7. More impeachment made but trump survive
  8. Trump fall ill n 1 of Trump’s family will survive a car accident
  9. Lot of news concerning space plans to go back to the moon etc
  10. Trump will get his 3rd SCOTUS
  11. Area 51 thing will come out which can’t b hidden


  1. Disaster in Canada while fire possibly


  1. A new king of England
  2. May goes boris Johnson takes over
  3. Uk will go for a Hard brexìt
  4. Pound goes up
  5. New political party
  6. Russia hack on banks
  7. Julian assange try to escape


  1. New flags in Europe
  2. Angela Merkel is out
  3. The euro weaken


At some point during this period, the USA is struck by the most devastating earthquake in its history

The Cascadia Subduction Zone is a 600 mile-long converging plate boundary stretching from northern California to southern British Columbia. The fault causes a major earthquake about once every 300 years. Compared to other fault lines, this is an unusually long return time – resulting in greater stress build-up and stronger subsequent earthquakes. The last major event (a so-called megathrust quake) took place in 1700 and was estimated to have had a magnitude of at least 9.0.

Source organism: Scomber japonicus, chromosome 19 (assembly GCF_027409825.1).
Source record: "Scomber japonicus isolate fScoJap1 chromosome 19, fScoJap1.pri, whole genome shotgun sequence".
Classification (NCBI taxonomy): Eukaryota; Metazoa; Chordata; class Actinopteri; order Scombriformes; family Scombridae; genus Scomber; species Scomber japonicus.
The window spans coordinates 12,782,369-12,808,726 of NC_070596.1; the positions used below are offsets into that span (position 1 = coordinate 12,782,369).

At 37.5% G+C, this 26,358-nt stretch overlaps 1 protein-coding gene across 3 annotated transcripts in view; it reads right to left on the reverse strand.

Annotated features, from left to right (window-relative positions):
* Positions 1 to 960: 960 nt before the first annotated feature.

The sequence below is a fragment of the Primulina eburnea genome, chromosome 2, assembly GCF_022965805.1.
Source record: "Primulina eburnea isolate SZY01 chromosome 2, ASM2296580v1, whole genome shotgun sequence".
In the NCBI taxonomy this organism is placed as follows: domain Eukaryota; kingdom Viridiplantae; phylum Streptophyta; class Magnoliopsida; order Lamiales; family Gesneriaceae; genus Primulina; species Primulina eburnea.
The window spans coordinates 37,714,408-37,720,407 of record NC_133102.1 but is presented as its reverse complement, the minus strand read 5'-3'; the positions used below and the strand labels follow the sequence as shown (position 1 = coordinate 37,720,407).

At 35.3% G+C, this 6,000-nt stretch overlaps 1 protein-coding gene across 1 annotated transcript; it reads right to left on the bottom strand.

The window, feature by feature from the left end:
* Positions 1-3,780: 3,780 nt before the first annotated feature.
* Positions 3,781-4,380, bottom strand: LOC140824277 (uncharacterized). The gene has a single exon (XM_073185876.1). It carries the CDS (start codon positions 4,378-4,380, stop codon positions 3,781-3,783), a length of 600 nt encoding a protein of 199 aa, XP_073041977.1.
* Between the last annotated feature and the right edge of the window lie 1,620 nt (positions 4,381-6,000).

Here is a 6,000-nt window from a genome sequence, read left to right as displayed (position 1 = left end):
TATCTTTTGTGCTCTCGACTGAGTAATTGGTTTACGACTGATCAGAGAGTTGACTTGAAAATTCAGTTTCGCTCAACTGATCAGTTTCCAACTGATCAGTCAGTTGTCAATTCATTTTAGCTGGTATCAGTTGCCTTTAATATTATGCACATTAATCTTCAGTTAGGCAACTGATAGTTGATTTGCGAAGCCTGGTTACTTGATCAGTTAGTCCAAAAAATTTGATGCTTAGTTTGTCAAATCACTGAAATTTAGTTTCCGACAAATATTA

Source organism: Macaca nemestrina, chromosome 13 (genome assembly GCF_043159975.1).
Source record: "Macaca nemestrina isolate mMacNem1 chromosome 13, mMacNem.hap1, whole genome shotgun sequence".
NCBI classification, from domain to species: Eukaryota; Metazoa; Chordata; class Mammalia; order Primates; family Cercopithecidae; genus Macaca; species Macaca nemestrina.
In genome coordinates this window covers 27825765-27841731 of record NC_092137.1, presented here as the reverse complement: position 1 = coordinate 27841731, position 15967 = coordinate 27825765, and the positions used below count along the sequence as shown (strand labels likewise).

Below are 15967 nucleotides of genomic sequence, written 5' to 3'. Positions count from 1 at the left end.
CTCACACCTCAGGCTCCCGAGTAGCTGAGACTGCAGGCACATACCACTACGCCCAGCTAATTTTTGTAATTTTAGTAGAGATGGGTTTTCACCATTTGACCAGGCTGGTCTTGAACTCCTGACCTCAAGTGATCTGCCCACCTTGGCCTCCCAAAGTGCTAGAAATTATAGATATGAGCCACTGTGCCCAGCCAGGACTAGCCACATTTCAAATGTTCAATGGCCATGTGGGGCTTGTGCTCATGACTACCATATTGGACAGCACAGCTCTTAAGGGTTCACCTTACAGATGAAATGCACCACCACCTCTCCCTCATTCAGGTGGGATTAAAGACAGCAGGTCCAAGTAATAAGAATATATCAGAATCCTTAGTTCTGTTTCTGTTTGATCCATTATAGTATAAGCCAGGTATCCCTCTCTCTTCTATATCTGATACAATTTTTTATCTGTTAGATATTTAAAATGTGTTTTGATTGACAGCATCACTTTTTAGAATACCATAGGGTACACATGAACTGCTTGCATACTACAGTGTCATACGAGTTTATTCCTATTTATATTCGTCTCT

Since then, the movement of the two plates has steadily built up pressure. In the first half of the 21st century, the fault exceeds the vast majority of previous time intervals in recorded history.* During this time, the plates finally slip, resulting in the single most devastating earthquake in United States history.*** It is centred on the state of Oregon, with a duration of several minutes, inflicting deadly damage to major population centres like Portland, Seattle, Olympia and even Vancouver and Victoria. Of course, many structures have been retrofitted and are able to withstand the earthquake, along with the majority of newer buildings. However, years of economic trouble, as well as a general inexperience of large earthquakes, have left many structures vulnerable.